Skip to main content

The Effect of Transcranial Direct Current Stimulation on Exercise Performance

Angius, Luca (2015) The Effect of Transcranial Direct Current Stimulation on Exercise Performance. Doctor of Philosophy (PhD) thesis, University of Kent,. (KAR id:56645)

Language: English
Download (13MB) Preview
[thumbnail of Angius PhD Thesis.pdf]
This file may not be suitable for users of assistive technology.
Request an accessible format


The physical limits of the human being have been the object of study for a considerable time. Human and exercise physiology, in combination with multiple other related disciplines, studied the function of the organs and their relationship during exercise. When studying the mechanisms causing the limits of the human body, most of the research has focused on the locomotor muscles, lungs and heart. Therefore, it is not surprising that the limit of the performance has predominantly been explained at a "peripheral" level. Many studies have successfully demonstrated how performance can be improved (or not) by manipulating a "peripheral" parameter. However, in most cases it is the brain that regulates and integrates these physiological functions, and much of the contemporary literature has ignored its potential role in exercise performance. This may be because moderating brain function is fraught with difficulty, and challenging to measure. However, with the recent introduction and development of new non-invasive devices, the knowledge regarding the behaviour of the central nervous system during exercise can be advanced. Transcranial direct current stimulation (tDCS) and repetitive transcranial magnetic stimulation (rTMS) are two such methods. These methods can transiently moderate the activity of a targeted brain area, potentially altering the regulation of a particular physiological (or psychological) system, and consequently eliciting a change in exercise performance.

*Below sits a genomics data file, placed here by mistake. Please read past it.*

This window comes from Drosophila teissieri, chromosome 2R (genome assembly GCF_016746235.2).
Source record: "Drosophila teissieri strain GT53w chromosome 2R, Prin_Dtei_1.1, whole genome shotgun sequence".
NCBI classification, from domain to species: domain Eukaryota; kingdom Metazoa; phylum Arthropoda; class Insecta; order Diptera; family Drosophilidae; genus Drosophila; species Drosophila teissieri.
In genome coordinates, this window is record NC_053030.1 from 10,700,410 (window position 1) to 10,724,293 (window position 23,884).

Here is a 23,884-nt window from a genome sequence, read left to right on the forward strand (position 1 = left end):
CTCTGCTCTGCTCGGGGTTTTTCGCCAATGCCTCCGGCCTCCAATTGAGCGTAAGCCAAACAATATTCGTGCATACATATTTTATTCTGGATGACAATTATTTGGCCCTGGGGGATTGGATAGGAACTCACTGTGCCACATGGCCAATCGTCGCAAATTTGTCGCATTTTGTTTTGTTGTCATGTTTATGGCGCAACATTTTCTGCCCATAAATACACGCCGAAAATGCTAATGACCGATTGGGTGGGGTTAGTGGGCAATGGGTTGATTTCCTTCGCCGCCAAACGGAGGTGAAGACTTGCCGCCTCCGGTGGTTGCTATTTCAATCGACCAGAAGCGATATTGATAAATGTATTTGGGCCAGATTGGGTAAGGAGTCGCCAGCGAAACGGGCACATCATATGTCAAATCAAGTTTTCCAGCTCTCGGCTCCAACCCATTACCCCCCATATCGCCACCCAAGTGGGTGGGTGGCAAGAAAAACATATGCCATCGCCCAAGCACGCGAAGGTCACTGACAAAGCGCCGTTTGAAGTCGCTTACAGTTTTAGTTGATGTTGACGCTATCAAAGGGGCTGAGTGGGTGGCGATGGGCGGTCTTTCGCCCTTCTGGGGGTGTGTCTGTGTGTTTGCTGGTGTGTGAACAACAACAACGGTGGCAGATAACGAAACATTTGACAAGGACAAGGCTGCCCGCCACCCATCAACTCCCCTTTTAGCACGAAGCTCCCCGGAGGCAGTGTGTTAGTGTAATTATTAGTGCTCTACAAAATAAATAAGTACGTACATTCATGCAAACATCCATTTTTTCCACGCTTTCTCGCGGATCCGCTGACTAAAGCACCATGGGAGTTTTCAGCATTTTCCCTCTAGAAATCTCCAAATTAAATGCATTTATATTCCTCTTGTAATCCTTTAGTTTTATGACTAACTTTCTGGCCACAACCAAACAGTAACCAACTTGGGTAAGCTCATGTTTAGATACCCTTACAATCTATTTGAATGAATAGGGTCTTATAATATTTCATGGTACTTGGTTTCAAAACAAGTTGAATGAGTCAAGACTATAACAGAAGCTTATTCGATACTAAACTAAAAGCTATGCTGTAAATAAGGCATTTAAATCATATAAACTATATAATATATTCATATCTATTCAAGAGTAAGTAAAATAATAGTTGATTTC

The first study investigated the effect of a well-documented analgesic tDCS montage on exercise-induced muscle pain. This study demonstrated for the first time, that although anodal tDCS of the motor cortex (M1) reduces pain in a cold pressor task, it does not elicit any reduction in exercise-induced muscle pain and consequently has no effect on exercise performance. As reductions in exercise-induced pain have previously been documented to improve performance, probably the lack of effect was due to either the M1 having a limited processing role in exercise-induced pain, or that the cathodal stimulation of the prefrontal cortex negated any positive impact of anodal M1 stimulation.

Previous studies investigating tDCS have shown its potential to alter autonomic activity, and in some circumstances reduce the cardiovascular response during exercise. Considering the emerging studies and applications of tDCS on exercise and the potential benefits of tDCS in the treatment of cardiovascular diseases, the third study monitored multiple cardiovascular variables following tDCS in a group of healthy volunteers. Using more advanced techniques and methods compared to previous research, including the post exercise ischemia technique and transthoracic bioimpedance, the results suggest that tDCS administration has no significant effect on the cardiovascular response in healthy individuals.

Taken together, the experiments performed as part of this thesis provide new insights on how brain stimulation influences exercise performance, with notable findings regarding the role of M1 excitability and perception of effort. Furthermore, considering the lack of knowledge regarding the use of tDCS on exercise, these findings will help further understanding of how to apply tDCS in exercise science. This consequently improves the knowledge base regarding the effect of tDCS on exercise and provides both a methodological and theoretical foundation on which future research can be based.

Item Type: Thesis (Doctor of Philosophy (PhD))
Thesis advisor: Mauger, Alexis R.
Thesis advisor: Marcora, Samuele Maria
Thesis advisor: Hopker, James
Uncontrolled keywords: tDCS, exercise, effort, fatigue, brain, exhaustion, muscle, performance
Subjects: G Geography. Anthropology. Recreation > GV Recreation. Leisure > Sports sciences
Divisions: Divisions > Division of Natural Sciences > School of Sport and Exercise Sciences
Depositing User: Users 1 not found.
Date Deposited: 27 Jul 2016 09:40 UTC
Last Modified: 16 Feb 2021 13:36 UTC
Resource URI: (The current URI for this page, for reference purposes)
  • Depositors only (login required):